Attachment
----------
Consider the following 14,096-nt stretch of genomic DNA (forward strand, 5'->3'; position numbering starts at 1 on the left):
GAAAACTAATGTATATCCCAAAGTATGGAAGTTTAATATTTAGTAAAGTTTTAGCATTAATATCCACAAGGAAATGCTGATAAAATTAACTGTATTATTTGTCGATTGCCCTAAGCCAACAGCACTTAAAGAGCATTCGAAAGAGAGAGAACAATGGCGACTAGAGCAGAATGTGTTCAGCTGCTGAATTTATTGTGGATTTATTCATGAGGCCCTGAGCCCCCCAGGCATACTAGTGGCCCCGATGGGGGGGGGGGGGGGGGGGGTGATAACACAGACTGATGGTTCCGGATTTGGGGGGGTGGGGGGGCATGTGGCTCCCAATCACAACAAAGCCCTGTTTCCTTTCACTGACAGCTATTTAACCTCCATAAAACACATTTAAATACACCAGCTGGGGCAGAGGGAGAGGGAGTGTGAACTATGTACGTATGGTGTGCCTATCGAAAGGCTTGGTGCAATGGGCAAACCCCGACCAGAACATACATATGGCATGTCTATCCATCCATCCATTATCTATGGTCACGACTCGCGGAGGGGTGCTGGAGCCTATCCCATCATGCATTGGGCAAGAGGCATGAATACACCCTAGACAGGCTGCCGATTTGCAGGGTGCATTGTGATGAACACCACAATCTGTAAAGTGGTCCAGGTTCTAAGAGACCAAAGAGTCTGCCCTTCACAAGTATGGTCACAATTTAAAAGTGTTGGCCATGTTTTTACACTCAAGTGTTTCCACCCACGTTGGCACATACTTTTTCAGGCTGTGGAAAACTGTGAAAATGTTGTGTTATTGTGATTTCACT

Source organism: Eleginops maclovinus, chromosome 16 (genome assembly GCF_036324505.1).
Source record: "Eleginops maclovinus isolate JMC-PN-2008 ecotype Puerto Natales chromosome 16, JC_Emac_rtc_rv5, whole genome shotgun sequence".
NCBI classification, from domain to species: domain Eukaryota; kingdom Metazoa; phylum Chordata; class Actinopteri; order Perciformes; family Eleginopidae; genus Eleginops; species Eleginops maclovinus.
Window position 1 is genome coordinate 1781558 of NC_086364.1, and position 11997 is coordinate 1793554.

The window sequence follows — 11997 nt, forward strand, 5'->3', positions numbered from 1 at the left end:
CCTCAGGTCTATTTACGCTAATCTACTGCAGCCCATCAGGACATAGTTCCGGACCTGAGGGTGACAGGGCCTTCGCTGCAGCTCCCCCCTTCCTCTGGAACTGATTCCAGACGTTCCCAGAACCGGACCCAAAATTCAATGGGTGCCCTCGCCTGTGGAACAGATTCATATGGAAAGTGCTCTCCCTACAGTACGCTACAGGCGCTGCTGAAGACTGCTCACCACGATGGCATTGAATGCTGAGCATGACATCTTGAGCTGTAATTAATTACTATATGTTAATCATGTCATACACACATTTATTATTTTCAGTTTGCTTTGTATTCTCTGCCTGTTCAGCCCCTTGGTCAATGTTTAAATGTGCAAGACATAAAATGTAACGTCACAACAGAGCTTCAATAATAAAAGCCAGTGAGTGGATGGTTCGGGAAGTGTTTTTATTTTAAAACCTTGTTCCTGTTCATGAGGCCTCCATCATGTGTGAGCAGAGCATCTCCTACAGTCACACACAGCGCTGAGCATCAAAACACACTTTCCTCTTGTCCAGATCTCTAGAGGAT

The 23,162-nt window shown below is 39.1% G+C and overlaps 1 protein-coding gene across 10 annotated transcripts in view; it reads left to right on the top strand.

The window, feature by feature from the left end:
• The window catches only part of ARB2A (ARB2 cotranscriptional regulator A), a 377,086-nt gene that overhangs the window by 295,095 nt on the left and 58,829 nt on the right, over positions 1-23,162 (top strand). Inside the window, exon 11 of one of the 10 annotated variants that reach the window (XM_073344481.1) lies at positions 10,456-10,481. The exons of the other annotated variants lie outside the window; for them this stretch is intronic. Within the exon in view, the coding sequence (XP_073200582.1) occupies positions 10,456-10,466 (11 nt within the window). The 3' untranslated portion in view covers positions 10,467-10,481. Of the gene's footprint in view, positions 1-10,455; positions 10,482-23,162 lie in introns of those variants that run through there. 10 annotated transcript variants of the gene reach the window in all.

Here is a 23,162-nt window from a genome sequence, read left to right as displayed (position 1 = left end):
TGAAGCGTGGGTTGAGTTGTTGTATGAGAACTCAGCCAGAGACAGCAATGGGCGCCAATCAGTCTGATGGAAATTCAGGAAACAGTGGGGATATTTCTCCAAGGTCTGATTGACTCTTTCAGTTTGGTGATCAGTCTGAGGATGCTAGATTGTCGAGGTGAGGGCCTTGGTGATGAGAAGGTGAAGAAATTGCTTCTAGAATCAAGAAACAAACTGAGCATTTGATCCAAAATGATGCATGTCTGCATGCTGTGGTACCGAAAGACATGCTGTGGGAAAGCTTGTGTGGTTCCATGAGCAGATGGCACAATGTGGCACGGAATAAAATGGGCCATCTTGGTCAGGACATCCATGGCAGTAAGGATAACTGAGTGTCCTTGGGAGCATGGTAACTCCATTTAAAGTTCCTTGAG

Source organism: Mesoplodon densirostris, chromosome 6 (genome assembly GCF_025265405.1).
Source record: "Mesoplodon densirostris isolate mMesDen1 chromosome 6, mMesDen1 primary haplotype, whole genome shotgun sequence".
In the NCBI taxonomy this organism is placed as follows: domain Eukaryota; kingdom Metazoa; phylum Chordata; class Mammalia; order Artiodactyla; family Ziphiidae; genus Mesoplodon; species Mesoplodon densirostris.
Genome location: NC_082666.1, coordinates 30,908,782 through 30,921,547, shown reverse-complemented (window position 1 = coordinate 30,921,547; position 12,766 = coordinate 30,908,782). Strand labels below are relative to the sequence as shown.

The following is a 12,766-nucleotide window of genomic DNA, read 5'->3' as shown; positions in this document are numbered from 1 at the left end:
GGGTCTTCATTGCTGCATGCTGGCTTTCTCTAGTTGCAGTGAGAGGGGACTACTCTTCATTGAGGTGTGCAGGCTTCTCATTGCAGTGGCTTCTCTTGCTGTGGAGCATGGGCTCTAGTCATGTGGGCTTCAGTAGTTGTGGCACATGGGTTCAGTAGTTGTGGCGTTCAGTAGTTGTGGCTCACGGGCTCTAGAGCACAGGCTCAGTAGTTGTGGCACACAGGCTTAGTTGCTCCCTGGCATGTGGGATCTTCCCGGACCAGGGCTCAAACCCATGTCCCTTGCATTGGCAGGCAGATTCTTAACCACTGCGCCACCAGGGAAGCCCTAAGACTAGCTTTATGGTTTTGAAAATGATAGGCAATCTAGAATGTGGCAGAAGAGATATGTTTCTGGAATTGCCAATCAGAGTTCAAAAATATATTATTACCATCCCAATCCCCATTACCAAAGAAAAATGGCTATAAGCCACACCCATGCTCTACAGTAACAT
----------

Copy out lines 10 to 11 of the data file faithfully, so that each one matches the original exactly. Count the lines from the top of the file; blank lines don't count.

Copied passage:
The window, feature by feature from the left end:
• The window catches only part of ARB2A (ARB2 cotranscriptional regulator A), a 377,086-nt gene that overhangs the window by 295,095 nt on the left and 58,829 nt on the right, over positions 1-23,162 (top strand). Inside the window, exon 11 of one of the 10 annotated variants that reach the window (XM_073344481.1) lies at positions 10,456-10,481. The exons of the other annotated variants lie outside the window; for them this stretch is intronic. Within the exon in view, the coding sequence (XP_073200582.1) occupies positions 10,456-10,466 (11 nt within the window). The 3' untranslated portion in view covers positions 10,467-10,481. Of the gene's footprint in view, positions 1-10,455; positions 10,482-23,162 lie in introns of those variants that run through there. 10 annotated transcript variants of the gene reach the window in all.